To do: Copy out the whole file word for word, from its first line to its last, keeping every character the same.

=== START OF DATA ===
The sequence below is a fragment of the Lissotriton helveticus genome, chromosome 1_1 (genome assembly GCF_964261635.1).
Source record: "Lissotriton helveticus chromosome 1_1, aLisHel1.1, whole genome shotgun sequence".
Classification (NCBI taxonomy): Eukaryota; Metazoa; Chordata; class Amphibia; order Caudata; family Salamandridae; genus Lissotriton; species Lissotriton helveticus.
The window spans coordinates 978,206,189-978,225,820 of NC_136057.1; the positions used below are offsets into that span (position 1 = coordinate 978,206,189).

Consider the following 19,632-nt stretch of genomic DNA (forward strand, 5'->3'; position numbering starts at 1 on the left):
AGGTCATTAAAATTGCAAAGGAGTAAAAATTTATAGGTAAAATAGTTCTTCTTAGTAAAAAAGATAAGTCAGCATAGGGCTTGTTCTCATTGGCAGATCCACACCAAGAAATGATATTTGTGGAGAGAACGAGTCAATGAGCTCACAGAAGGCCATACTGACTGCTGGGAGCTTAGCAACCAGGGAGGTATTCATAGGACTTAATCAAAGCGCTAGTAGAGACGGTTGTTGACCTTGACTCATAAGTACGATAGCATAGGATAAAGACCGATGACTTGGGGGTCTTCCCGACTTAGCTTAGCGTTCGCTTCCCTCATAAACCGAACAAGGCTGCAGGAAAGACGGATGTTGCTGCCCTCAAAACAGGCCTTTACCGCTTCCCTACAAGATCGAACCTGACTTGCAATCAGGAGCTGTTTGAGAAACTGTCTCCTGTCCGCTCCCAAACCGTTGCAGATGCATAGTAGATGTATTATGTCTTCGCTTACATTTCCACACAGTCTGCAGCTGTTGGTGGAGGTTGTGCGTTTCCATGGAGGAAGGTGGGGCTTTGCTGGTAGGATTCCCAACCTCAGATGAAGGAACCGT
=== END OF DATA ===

The sequence below is a fragment of the Lissotriton helveticus genome, chromosome 1_1 (genome assembly GCF_964261635.1).
Source record: "Lissotriton helveticus chromosome 1_1, aLisHel1.1, whole genome shotgun sequence".
Classification (NCBI taxonomy): Eukaryota; Metazoa; Chordata; class Amphibia; order Caudata; family Salamandridae; genus Lissotriton; species Lissotriton helveticus.
The window spans coordinates 978,206,189-978,225,820 of NC_136057.1; the positions used below are offsets into that span (position 1 = coordinate 978,206,189).

Consider the following 19,632-nt stretch of genomic DNA (forward strand, 5'->3'; position numbering starts at 1 on the left):
AGGTCATTAAAATTGCAAAGGAGTAAAAATTTATAGGTAAAATAGTTCTTCTTAGTAAAAAAGATAAGTCAGCATAGGGCTTGTTCTCATTGGCAGATCCACACCAAGAAATGATATTTGTGGAGAGAACGAGTCAATGAGCTCACAGAAGGCCATACTGACTGCTGGGAGCTTAGCAACCAGGGAGGTATTCATAGGACTTAATCAAAGCGCTAGTAGAGACGGTTGTTGACCTTGACTCATAAGTACGATAGCATAGGATAAAGACCGATGACTTGGGGGTCTTCCCGACTTAGCTTAGCGTTCGCTTCCCTCATAAACCGAACAAGGCTGCAGGAAAGACGGATGTTGCTGCCCTCAAAACAGGCCTTTACCGCTTCCCTACAAGATCGAACCTGACTTGCAATCAGGAGCTGTTTGAGAAACTGTCTCCTGTCCGCTCCCAAACCGTTGCAGATGCATAGTAGATGTATTATGTCTTCGCTTACATTTCCACACAGTCTGCAGCTGTTGGTGGAGGTTGTGCGTTTCCATGGAGGAAGGTGGGGCTTTGCTGGTAGGATTCCCAACCTCAGATGAAGGAACCGT